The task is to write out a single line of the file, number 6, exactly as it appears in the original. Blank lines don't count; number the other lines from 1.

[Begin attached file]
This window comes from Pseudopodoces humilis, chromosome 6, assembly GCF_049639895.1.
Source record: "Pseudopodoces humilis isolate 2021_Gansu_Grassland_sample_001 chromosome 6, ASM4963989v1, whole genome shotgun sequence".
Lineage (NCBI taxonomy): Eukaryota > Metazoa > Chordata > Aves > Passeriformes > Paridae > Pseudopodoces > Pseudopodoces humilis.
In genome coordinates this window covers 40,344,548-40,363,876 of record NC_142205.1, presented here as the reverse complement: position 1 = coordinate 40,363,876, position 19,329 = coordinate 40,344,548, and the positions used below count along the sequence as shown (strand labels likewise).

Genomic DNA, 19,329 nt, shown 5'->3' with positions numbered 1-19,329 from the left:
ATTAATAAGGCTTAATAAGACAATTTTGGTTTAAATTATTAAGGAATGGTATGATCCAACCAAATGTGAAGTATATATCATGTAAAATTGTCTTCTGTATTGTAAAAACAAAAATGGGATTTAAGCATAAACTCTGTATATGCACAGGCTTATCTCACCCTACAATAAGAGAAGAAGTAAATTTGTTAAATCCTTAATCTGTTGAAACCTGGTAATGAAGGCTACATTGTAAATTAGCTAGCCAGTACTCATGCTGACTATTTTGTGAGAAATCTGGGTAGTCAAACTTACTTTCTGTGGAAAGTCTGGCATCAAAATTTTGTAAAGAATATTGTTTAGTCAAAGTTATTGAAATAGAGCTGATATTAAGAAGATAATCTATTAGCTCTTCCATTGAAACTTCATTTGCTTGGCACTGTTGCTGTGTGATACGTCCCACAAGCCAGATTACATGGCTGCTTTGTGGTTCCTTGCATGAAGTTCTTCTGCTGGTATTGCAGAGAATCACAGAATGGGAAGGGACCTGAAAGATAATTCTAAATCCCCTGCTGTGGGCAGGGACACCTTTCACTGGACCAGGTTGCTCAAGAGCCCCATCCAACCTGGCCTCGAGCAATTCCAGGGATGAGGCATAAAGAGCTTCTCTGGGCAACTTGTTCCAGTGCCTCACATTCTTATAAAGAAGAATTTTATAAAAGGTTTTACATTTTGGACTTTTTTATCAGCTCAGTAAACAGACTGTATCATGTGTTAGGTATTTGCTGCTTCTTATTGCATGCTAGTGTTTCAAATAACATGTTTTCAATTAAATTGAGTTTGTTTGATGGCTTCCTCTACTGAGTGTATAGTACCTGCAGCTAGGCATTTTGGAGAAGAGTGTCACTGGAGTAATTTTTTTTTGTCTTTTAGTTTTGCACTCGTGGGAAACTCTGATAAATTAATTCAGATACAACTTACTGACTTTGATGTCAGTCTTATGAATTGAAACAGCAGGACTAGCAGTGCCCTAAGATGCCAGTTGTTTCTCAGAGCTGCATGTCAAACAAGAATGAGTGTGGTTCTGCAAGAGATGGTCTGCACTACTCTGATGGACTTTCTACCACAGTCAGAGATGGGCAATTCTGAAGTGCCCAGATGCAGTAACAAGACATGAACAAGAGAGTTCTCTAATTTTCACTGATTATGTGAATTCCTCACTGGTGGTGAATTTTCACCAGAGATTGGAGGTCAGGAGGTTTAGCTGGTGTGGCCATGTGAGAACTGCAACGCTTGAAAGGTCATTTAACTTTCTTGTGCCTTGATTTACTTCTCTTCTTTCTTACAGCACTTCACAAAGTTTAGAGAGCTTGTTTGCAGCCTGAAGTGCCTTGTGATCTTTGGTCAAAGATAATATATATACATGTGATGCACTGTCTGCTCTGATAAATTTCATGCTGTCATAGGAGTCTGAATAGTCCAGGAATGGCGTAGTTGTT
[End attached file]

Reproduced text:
ATTAATAAGGCTTAATAAGACAATTTTGGTTTAAATTATTAAGGAATGGTATGATCCAACCAAATGTGAAGTATATATCATGTAAAATTGTCTTCTGTATTGTAAAAACAAAAATGGGATTTAAGCATAAACTCTGTATATGCACAGGCTTATCTCACCCTACAATAAGAGAAGAAGTAAATTTGTTAAATCCTTAATCTGTTGAAACCTGGTAATGAAGGCTACATTGTAAATTAGCTAGCCAGTACTCATGCTGACTATTTTGTGAGAAATCTGGGTAGTCAAACTTACTTTCTGTGGAAAGTCTGGCATCAAAATTTTGTAAAGAATATTGTTTAGTCAAAGTTATTGAAATAGAGCTGATATTAAGAAGATAATCTATTAGCTCTTCCATTGAAACTTCATTTGCTTGGCACTGTTGCTGTGTGATACGTCCCACAAGCCAGATTACATGGCTGCTTTGTGGTTCCTTGCATGAAGTTCTTCTGCTGGTATTGCAGAGAATCACAGAATGGGAAGGGACCTGAAAGATAATTCTAAATCCCCTGCTGTGGGCAGGGACACCTTTCACTGGACCAGGTTGCTCAAGAGCCCCATCCAACCTGGCCTCGAGCAATTCCAGGGATGAGGCATAAAGAGCTTCTCTGGGCAACTTGTTCCAGTGCCTCACATTCTTATAAAGAAGAATTTTATAAAAGGTTTTACATTTTGGACTTTTTTATCAGCTCAGTAAACAGACTGTATCATGTGTTAGGTATTTGCTGCTTCTTATTGCATGCTAGTGTTTCAAATAACATGTTTTCAATTAAATTGAGTTTGTTTGATGGCTTCCTCTACTGAGTGTATAGTACCTGCAGCTAGGCATTTTGGAGAAGAGTGTCACTGGAGTAATTTTTTTTTGTCTTTTAGTTTTGCACTCGTGGGAAACTCTGATAAATTAATTCAGATACAACTTACTGACTTTGATGTCAGTCTTATGAATTGAAACAGCAGGACTAGCAGTGCCCTAAGATGCCAGTTGTTTCTCAGAGCTGCATGTCAAACAAGAATGAGTGTGGTTCTGCAAGAGATGGTCTGCACTACTCTGATGGACTTTCTACCACAGTCAGAGATGGGCAATTCTGAAGTGCCCAGATGCAGTAACAAGACATGAACAAGAGAGTTCTCTAATTTTCACTGATTATGTGAATTCCTCACTGGTGGTGAATTTTCACCAGAGATTGGAGGTCAGGAGGTTTAGCTGGTGTGGCCATGTGAGAACTGCAACGCTTGAAAGGTCATTTAACTTTCTTGTGCCTTGATTTACTTCTCTTCTTTCTTACAGCACTTCACAAAGTTTAGAGAGCTTGTTTGCAGCCTGAAGTGCCTTGTGATCTTTGGTCAAAGATAATATATATACATGTGATGCACTGTCTGCTCTGATAAATTTCATGCTGTCATAGGAGTCTGAATAGTCCAGGAATGGCGTAGTTGTT